House Speaker John Boehner (R-OH), Majority Leader Eric Cantor (R-VA), and Rep. Mac Thornberry (R-TX), the chairman of the House GOP's Cybersecurity Task Force, announced today that the House of Representatives next week will consider four bills designed to address the cybersecurity threat facing our country. The focus of these bills is consistent with the recommendations released by the task force last October that address the central issue the federal government and industry have stated must be addressed now: updating existing cybersecurity laws to provide the legal authorities to allow for information-sharing and public-private partnerships. Information-sharing is crucial to stopping the persistent and aggressive threat facing all aspects of our economy, our critical infrastructure, our communications, and our nation's security.
"Cybersecurity attacks are a direct threat to our economy and job creation, as well as our national security," said Speaker Boehner. "The task force made thoughtful and substantive recommendations, and I'm pleased that our chairmen have worked with our members to move these common-sense, bipartisan bills through their committees through regular order. I particularly want to thank Rep. Thornberry, our chairmen, and our members for their leadership and hard work on this critical issue."
"Ensuring that our networks and information systems are secure is critical to protecting our national security, promoting economic growth, and creating jobs," said Leader Cantor. "I thank Representative Thornberry and the Cybersecurity Task Force for their recommendations, and Chairman Mike Rogers, Chairman Peter King, Chairman Darrell Issa, and Chairman Ralph Hall for their hard work throughout this process. This bipartisan package will make sure our cyber laws are up to date and safeguard our country's ability to maintain its status as a global leader in technology and innovation."
"The task force made a number of important cybersecurity recommendations, and it is encouraging to see several of them incorporated into each of the committee bills that we will consider," said Thornberry who chaired the Cybersecurity Task Force. "Bringing these bipartisan pieces of legislation to the House floor is definitely an important first step toward improving our country's cybersecurity."
NOTE: Next week, the House will consider the following four bills designed to address the cybersecurity threat:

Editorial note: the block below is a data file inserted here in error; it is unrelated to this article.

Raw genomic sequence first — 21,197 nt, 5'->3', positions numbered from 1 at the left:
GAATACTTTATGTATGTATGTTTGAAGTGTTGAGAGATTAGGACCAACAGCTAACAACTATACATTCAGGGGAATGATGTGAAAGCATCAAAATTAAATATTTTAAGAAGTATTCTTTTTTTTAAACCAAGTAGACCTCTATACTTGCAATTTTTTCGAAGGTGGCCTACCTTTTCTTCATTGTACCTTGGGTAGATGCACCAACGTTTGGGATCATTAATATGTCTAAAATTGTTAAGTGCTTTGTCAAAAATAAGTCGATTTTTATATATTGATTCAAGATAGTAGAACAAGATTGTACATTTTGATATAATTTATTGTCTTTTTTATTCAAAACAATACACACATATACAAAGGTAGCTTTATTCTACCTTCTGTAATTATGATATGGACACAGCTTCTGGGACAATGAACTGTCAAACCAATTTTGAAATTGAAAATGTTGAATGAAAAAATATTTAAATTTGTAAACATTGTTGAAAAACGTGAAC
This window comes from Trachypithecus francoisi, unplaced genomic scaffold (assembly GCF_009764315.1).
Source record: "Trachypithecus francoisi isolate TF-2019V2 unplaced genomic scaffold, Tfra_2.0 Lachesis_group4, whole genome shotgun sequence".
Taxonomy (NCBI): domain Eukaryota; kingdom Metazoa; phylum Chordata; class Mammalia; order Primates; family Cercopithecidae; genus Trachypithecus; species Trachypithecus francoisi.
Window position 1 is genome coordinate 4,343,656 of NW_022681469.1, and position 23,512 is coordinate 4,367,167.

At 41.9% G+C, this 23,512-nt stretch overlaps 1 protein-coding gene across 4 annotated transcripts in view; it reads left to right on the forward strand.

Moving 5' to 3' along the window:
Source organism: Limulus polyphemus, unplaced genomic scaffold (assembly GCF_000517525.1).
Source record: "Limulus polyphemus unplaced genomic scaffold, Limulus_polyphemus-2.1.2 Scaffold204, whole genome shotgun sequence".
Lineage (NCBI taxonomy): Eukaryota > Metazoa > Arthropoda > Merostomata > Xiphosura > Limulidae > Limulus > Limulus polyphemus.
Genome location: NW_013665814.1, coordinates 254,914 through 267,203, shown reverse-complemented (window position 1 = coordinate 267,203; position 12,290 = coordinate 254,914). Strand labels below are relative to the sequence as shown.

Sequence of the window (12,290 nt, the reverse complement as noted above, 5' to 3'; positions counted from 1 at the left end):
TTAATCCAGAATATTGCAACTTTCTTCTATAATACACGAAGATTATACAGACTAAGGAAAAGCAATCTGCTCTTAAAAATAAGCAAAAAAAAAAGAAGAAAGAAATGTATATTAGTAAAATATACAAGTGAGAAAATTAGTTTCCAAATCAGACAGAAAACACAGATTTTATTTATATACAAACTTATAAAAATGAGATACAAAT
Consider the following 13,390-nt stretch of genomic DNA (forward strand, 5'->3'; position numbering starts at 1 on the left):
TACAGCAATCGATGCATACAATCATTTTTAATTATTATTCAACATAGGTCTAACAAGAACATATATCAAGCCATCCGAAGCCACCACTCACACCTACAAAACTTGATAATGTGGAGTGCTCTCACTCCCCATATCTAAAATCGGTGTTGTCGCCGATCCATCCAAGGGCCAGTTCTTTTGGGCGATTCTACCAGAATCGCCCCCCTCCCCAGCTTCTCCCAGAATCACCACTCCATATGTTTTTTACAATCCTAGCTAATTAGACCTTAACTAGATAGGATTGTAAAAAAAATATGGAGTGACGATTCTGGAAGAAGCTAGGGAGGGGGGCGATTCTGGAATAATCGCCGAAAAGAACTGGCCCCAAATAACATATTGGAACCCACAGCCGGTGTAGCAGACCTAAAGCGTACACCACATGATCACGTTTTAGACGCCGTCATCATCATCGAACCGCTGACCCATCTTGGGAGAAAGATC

Cyber Intelligence Sharing and Protection Act (H.R. 3523), introduced by Intelligence Committee Chairman Mike Rogers (R-MI), will help private sector job creators defend themselves from attacks from countries like China and Russia by allowing the government to provide the intelligence information needed to protect their networks and their customers' privacy. The bill also provides positive authority to private-sector entities to defend their own networks and to those of their customers, and to share cyber threat information with others in the private sector, as well as with the federal government on a purely voluntary basis.
Federal Information Security Amendments (H.R. 4257), introduced by Oversight & Government Reform Committee Chairman Darrell Issa (R-CA), will enhance the Federal Information Security Management Act (FISMA) by improving the framework for securing information technology of federal government systems. It also establishes a mechanism for stronger oversight of information technology systems by focusing on "automated and continuous monitoring" of cybersecurity threats and regular "threat assessments and reaffirms the role of OMB with respect to FISMA, recognizing that the budgetary leverage of the Executive Office of the President is necessary to ensuring effective security over information technology systems.
Cybersecurity Enhancement Act (H.R. 2096), introduced by Rep. Mike McCaul (R-TX), will improve coordination of research and related activities conducted across the federal agencies to better address evolving cyber threats. The bill strengthens the efforts of the National Science Foundation (NSF) and the National Institute of Standards and Technology (NIST) in the areas of cybersecurity technical standards and cybersecurity awareness, education, and talent development.
Advancing America's Networking and Information Technology Research and Development (NITRD) Act (H.R. 3834), introduced by Science, Space, and Technology Chairman Ralph Hall (R-TX), reauthorizes the NITRD program, which represents the federal government's central R&D investment portfolio for unclassified networking, computing, software, cybersecurity, and related information technology and involves 15 member agencies. In the area of cybersecurity, the NITRD program focuses on R&D to detect, prevent, resist, respond to, and recover from actions that compromise or threaten to compromise the availability, integrity, or confidentiality of computer-and network-based systems.